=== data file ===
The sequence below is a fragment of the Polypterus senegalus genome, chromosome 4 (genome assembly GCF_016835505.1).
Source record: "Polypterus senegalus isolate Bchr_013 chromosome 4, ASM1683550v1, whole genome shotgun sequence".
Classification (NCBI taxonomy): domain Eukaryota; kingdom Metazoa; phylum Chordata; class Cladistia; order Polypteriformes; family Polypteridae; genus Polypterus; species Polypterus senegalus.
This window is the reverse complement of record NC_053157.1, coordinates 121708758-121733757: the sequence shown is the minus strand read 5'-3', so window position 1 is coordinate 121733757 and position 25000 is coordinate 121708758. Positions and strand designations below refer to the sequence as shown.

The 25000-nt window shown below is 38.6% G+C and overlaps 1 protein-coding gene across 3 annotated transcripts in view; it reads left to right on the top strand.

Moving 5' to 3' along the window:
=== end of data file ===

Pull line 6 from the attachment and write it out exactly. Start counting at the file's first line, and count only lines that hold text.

Moving 5' to 3' along the window: